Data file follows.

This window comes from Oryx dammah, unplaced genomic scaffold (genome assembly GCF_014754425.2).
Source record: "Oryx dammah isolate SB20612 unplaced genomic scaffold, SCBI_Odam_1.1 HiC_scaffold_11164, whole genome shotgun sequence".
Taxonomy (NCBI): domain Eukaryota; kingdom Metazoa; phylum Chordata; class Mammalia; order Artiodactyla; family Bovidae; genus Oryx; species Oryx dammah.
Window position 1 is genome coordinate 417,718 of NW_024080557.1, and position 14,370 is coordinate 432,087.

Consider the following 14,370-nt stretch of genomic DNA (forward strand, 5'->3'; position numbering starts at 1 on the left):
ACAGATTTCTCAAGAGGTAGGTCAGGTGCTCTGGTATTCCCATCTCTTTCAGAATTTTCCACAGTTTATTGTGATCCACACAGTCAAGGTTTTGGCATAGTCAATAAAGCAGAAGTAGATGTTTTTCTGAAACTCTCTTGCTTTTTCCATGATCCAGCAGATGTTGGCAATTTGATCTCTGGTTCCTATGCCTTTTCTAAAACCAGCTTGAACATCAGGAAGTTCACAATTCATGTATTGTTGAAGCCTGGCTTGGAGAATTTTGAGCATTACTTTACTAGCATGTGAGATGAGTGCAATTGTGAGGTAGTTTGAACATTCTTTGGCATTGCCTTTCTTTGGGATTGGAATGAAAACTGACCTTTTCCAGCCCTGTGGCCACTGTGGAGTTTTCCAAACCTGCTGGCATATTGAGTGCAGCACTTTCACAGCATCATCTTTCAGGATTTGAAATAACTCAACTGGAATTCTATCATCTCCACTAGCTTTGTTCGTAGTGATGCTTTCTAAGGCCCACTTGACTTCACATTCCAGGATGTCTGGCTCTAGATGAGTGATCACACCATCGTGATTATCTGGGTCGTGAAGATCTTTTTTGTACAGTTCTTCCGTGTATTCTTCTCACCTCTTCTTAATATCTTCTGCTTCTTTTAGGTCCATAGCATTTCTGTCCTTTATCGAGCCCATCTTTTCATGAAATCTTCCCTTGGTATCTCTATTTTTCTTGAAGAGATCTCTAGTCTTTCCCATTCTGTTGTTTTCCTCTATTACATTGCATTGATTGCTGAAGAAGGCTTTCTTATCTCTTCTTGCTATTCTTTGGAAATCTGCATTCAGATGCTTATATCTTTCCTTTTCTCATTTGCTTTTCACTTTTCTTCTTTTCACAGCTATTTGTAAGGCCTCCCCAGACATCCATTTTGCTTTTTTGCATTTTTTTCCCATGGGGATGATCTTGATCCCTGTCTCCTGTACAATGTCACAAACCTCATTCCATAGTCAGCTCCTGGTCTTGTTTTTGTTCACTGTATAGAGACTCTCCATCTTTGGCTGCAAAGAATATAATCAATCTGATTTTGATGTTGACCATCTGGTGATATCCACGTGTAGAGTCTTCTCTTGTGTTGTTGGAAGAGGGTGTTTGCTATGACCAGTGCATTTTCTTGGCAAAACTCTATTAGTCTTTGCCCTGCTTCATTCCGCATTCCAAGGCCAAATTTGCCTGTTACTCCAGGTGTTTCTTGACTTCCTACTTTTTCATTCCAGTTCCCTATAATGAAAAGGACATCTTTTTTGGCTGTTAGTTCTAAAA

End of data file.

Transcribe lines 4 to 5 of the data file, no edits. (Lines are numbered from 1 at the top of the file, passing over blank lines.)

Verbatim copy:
Window position 1 is genome coordinate 417,718 of NW_024080557.1, and position 14,370 is coordinate 432,087.

Consider the following 14,370-nt stretch of genomic DNA (forward strand, 5'->3'; position numbering starts at 1 on the left):